America - Front
America - Back
By Jake Weston 30th Jul 2012 | 6,636 views
Christopher Nolan’s The Dark Knight was something of an anomaly when it came to superhero blockbusters. Despite starring the world’s most popular superhero and grossing over a billion dollars worldwide, there was no video game tie-in. Now that its highly anticipated follow-up, The Dark Knight Rises, has arrived in theaters, Warner Bros. and Gameloft has rectified this obvious slight against fans worldwide by providing gamers with not only the best Batman game ever made, but also redefining movie-licensed games as we know it, providing the definitive Dark Knight experience.
Nah, I’m just kidding. It’s just another poorly made movie tie-in game.
Unlike the 2005 adaptation of Batman Begins for home consoles, The Dark Knight Rises is made for iOS and Android platforms, attempting to provide mobile gamers with a console-sized experience on the go. And it’s certainly a notable effort. For only about $7, The Dark Knight Rises provides all of Gotham City to explore, as well as being segmented into many indoor levels, producing a large and varied experience that goes through the story of the film while adding a few new segments of its own.
Unfortunately, the experience provided is by and large an underwhelming one. Unsurprisingly, the game takes most of its cues from Batman: Arkham City, but fails to successfully translate its gameplay mechanics onto mobile platforms. As a result, gameplay is mostly spent struggling with clunky movement, simplistic and monotonous combat, and broken vehicle segments.
Like many mobile titles that attempt to mimic console games, The Dark Knight Rises employs “virtual buttons” to emulate traditional control schemes. Also like many mobile games, it is virtually broken. Many times the game has trouble registering your inputs; moving Batman in a three-dimensional space with a virtual joystick simply doesn’t work. This carries over to the various segments featuring Batman’s vehicles, the Bat and the Bat-Pod. Attempting to handle these mechanical monstrosities was undoubtedly the worst vehicle section experience I’ve had in my gaming career.
Combat fairs better, only because it requires the least amount of input to actually succeed. Essentially a simplified version of Arkham City’s combat, Rises’ fighting sections require you only press two buttons: attack and counter. It’s fun in a purely cathartic way, and the Caped Crusader’s fighting animations are great, but it carries none of the depth that made the Arkham games such a blast to play; no combos, no special moves, no gadgets, nothing. Technically, there’s a jump/dodge button, but I’d be hard pressed to say Batman ever did either of those things when the button was pressed during combat.
Outside of combat, Batman carries a number of gadgets, such as his patented Batarangs, grappling hook, smoke bombs, and flashbang and EMP grenades, which can be upgraded through leveling up or by purchasing through microtransactions. The grappling hook is trusty for separating thugs with rifles from the pack, but for some reason the game does not allow you to use your gadgets in the midst of combat, only enabling you to use them on enemies from afar. What’s the point of that?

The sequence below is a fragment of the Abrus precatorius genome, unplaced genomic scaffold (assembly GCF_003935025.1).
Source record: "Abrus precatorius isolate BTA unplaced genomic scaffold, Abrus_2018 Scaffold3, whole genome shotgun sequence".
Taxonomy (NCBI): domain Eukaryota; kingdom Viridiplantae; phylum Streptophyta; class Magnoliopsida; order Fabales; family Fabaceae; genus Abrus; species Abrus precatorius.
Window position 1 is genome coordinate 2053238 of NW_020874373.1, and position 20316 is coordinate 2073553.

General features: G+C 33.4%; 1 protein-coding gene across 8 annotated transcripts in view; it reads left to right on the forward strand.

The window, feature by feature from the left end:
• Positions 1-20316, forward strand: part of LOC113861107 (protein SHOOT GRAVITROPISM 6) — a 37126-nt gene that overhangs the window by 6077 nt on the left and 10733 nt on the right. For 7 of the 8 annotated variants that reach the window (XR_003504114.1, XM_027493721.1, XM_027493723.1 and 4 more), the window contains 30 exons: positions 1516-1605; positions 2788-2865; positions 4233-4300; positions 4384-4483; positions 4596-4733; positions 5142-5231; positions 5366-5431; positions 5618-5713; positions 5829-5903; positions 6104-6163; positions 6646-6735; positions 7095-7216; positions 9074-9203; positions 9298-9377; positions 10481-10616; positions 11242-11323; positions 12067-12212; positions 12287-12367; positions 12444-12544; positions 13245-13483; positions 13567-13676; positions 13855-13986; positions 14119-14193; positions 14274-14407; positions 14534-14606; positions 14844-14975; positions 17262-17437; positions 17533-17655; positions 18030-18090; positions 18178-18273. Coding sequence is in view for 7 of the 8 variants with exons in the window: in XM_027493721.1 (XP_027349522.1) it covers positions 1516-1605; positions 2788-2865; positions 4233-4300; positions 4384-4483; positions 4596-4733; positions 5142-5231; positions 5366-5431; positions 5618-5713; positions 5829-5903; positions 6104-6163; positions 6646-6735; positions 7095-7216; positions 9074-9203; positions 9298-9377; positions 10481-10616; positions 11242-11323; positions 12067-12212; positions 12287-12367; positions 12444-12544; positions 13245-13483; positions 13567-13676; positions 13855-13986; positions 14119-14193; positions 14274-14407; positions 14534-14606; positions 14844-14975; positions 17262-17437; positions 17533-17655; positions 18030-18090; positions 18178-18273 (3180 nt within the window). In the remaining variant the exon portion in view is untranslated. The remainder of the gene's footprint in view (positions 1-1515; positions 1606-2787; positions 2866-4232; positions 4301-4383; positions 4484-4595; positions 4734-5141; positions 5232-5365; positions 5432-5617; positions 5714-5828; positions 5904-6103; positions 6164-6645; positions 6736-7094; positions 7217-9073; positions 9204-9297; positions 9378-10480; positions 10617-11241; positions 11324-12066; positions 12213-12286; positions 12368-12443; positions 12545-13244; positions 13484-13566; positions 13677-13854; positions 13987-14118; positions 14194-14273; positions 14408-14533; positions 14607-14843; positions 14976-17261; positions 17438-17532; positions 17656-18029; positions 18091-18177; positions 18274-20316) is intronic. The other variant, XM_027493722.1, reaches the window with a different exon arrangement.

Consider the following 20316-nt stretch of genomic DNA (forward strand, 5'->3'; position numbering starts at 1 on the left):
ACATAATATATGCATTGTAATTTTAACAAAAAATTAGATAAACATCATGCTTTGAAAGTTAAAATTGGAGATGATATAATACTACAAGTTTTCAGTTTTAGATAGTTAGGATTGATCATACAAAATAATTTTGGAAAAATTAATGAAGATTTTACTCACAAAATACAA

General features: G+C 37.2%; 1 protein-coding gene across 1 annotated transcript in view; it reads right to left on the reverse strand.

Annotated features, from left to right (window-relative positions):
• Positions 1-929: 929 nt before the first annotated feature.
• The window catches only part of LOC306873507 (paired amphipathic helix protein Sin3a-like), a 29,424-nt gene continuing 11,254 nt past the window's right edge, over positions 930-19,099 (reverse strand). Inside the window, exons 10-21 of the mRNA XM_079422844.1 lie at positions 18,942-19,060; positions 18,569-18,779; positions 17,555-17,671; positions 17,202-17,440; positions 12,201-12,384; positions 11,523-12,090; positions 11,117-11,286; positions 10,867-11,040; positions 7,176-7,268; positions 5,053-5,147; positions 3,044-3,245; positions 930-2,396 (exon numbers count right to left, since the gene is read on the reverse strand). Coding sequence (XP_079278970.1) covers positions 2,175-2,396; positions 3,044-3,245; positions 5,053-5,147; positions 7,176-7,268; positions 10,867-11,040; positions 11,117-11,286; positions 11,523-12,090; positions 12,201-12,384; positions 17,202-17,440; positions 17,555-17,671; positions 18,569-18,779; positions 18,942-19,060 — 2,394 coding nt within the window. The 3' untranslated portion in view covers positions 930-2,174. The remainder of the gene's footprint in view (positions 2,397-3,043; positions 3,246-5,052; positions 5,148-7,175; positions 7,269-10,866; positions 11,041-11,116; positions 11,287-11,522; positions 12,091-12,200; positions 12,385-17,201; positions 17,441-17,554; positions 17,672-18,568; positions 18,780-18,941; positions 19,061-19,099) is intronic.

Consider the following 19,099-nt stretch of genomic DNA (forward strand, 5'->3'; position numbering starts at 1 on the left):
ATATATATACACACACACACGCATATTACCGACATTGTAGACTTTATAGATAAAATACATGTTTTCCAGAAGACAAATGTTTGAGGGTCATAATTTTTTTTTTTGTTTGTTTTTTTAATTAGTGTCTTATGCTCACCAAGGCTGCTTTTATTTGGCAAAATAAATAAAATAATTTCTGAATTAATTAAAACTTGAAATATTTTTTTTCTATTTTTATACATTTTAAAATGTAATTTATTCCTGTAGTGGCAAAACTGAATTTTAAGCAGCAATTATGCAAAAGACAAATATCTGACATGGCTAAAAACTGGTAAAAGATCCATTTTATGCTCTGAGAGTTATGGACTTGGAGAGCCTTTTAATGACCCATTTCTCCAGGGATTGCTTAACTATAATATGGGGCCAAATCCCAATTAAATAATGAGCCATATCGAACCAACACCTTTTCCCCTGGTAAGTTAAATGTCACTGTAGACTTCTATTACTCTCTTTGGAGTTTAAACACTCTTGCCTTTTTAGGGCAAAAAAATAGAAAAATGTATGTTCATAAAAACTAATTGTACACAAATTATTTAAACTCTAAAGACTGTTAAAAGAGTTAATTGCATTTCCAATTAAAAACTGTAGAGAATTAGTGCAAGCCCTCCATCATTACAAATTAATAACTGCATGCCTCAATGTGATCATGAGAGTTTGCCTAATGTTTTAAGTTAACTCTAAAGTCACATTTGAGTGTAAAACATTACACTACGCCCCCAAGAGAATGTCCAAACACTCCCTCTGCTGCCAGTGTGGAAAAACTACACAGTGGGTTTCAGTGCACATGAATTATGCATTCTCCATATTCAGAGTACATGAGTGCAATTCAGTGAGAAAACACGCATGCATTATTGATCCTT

Frustratingly, the free-roaming sections of the game provide a Grand Theft Auto-style “Wanted” system, where Batman attacking thugs in the street will draw in more waves of enemies with increasing lethality if he is unable to prevent them from sounding an alarm. However, the camera control in the game is so horrid it’s impossible to get a grasp on where any enemy is at any given time, meaning that these encounters will usually last until the player retreats or quits the game out of frustration.
It never ceases to amaze me how far mobile gaming graphics have come, so The Dark Knight Rises’ presentation is definitely impressive. But other than successfully capturing the look and feel of the film, there’s nothing about the art design that really stands out. The game’s voice actors do an admirable job of imitating the cast from the film, though Batman’s gravely-growly voice sounds even more ridiculous than it does in the trilogy. Unfortunately, Bane is exempt from this attention to accuracy, sounding more like a generic thug than his menacing, yet sophisticated, counterpart in the film.
If The Dark Knight Rises gave me anything, it was a severe desire to see Christopher Nolan’s Dark Knight Universe continue into gaming. It’s just too bad they decided to put their resources into making this poorly-conceived mobile version. A full-blown console adaptation of The Dark Knight Rises featuring Arkham City’s gameplay could have the potential to be one of the best movie-licensed games ever. Instead, we're left with a cheap knock-off that neither works as a mobile experience or the console experience it attempts to deliver. I do not recommend The Dark Knight Rises game; if you want to see more of this interpretation of Batman, you’ll just have to stick with the movies.